At the same time that the enemy captured Fort Douaumont, General Pétain arrived to take charge of the defenses of Verdun. He found himself in a dire situation, with a single supply route from the city along a highway and a narrow-gauge railway next to it. This road, called La Voie Sacrée , was the umbilical cord of Verdun, and Pétain's first task was to improve it. Thousands of men worked to widen the road. When they were finished, some 6,000 trucks could use the road each day, and more than half a million soldiers, with all their supplies, went in and out of the city on it. Pétain decided that the units would only serve 15-day shifts in the trenches to give them time to rest and recover, so La Voie Sacrée he watched an endless stream of units taking turns coming and going from the front line. Although Pétain had improved the logistical situation, things were still bad. The fighting subsided at the end of February, to be resumed on March 5.

The attack is renewed

The new German offensive was launched along the western bank of the Meuse, directly into a well-prepared defence. Pétain had fielded his best soldiers to meet this assault, and they were backed by a powerful artillery concentration. This assault meant a kind of turning point in the defense of Verdun. The French gunners not only inflicted horrendous casualties on the attackers, but also delivered effective counter-battery fire to the enemy artillery. By mid-April all the heavy guns on the German side were out of action, and the German artillery suffered another heavy blow when a shell fell among almost half a million heavy artillery shells stored in the Spincourt forest.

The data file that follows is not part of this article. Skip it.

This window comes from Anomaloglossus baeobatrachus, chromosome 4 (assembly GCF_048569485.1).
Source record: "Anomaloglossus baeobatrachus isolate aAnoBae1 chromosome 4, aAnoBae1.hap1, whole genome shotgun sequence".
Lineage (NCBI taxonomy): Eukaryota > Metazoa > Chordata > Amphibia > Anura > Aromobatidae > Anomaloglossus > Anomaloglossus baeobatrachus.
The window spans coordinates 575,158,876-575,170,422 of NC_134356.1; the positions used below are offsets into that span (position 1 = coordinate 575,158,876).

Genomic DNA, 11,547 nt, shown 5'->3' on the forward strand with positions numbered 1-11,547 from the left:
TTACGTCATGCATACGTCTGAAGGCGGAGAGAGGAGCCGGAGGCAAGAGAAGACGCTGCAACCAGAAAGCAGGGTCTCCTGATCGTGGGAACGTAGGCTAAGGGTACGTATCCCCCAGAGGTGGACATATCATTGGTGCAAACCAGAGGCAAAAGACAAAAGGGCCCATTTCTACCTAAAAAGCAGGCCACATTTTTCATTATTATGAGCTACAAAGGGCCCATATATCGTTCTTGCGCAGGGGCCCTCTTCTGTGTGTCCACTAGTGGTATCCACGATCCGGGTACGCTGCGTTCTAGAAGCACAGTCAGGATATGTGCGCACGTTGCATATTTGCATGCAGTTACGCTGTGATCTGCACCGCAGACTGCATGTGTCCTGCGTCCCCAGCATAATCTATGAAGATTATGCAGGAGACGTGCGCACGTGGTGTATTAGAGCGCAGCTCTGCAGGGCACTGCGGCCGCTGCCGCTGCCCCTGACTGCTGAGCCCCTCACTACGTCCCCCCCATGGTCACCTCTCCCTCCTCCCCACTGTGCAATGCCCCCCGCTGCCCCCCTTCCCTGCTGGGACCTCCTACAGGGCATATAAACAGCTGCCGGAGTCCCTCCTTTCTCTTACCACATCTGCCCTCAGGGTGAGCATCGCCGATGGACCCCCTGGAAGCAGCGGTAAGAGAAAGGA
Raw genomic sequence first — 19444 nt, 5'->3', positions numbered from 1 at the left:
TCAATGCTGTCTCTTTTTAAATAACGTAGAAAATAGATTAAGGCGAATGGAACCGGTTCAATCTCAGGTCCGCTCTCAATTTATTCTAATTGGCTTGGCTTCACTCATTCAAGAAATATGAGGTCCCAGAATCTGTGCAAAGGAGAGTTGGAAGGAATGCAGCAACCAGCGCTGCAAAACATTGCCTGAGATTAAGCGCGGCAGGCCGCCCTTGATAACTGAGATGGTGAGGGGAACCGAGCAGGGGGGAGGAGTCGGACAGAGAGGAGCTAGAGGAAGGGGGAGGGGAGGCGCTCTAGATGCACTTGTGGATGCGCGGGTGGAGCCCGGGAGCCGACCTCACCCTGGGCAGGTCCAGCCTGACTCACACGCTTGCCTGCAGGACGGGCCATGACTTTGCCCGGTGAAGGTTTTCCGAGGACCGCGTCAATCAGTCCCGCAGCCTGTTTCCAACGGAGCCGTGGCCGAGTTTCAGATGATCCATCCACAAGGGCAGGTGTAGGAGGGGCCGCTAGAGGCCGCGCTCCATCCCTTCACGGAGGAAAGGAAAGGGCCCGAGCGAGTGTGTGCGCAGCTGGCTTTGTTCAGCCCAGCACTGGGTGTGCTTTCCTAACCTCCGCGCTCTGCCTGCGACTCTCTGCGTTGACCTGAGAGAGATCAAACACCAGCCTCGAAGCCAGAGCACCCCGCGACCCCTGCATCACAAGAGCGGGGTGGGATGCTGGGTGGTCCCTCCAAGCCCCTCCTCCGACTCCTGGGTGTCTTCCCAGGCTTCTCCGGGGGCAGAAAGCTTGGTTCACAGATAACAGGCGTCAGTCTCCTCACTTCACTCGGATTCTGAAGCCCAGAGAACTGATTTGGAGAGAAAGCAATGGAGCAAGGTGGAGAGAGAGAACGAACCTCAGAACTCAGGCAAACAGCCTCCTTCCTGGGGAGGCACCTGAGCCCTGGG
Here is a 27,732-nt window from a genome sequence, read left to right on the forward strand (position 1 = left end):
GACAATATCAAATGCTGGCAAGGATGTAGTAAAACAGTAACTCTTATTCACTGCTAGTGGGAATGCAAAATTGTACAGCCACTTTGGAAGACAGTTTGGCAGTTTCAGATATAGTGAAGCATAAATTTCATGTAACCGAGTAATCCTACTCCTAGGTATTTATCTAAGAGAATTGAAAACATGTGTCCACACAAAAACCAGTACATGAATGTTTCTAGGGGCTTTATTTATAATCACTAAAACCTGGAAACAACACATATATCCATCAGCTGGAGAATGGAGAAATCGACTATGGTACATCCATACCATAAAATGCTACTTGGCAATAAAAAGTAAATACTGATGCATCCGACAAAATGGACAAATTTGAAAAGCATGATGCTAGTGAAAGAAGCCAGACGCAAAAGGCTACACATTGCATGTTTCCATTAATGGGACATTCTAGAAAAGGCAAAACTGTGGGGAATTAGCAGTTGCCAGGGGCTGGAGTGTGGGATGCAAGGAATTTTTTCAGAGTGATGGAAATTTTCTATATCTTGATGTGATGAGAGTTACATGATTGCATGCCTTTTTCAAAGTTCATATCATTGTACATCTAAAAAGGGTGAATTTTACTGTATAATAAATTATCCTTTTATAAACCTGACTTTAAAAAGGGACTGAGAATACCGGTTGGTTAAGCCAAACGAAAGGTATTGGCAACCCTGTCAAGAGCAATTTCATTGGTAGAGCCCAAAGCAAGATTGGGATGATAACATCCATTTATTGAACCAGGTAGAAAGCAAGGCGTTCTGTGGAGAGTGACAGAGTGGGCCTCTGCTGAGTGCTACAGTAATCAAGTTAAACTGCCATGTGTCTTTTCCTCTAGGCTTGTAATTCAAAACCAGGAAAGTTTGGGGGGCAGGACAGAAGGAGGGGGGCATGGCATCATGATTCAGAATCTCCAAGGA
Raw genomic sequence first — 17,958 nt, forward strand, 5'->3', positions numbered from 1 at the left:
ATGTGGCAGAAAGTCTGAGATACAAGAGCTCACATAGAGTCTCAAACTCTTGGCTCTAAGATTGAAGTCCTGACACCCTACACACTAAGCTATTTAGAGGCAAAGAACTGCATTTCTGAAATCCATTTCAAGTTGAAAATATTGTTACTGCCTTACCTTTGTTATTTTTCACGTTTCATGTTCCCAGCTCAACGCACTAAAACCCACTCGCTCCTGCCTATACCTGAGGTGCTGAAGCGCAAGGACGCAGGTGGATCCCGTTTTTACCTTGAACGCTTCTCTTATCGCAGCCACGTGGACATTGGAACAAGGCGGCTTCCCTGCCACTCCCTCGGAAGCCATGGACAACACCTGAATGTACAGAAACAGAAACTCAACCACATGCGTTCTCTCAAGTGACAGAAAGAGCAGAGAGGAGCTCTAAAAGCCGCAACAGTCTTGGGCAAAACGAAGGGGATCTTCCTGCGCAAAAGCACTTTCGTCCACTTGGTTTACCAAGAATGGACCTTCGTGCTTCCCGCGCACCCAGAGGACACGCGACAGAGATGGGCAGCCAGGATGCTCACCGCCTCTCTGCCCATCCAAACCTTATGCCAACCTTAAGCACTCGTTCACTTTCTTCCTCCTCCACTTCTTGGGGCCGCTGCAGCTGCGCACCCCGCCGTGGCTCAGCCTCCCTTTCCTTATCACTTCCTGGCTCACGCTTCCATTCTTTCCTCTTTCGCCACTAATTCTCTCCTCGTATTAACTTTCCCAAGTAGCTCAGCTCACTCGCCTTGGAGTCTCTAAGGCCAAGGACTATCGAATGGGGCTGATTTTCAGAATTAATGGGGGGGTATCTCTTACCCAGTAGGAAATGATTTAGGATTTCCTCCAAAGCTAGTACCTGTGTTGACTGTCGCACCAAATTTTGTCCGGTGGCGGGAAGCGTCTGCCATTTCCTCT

The attacks continued through April and into May, and indeed threatened to 'bleed the French army to death'. However, the gains were relatively slim, and when Pétain was relieved by General Robert Nivelle, the French began to regain their offensive spirit.

Nivelle assumes command

Pétain had been the defender of Verdun and had prevented its fall. Then Nivelle went on the offensive. The French motto for Verdun was Ils ne passeront pas! (They will not pass!), though Nivelle's aim was more than just to bar the gate:he intended to drive the Germans back. At first Nivelle could do no more than Pétain; German attacks were still gaining advantage, and with Fort Douaumont in German hands the heart of the defense was now Fort Vaux. This protected an area of ​​high ground, from which German guns could fire directly into the city and, more importantly, the bridges over which all supplies entered the city. Fort Vaux became the target of German assaults and, on June 7, fell to them. However, the balance of forces was changing. Nivelle was an artillery officer, and under his command the French guns became more effective. Even as the Germans advanced on the surviving forts, Souville and Tavannes, their casualties mounted. Things hung in the balance until the end of June, and despite the start of the Somme offensive on 1 July, the Germans continued to advance, creeping ever closer to the city. On June 11 an attack reached Fort Souville itself, but its failure signaled the end of German attempts to take Verdun.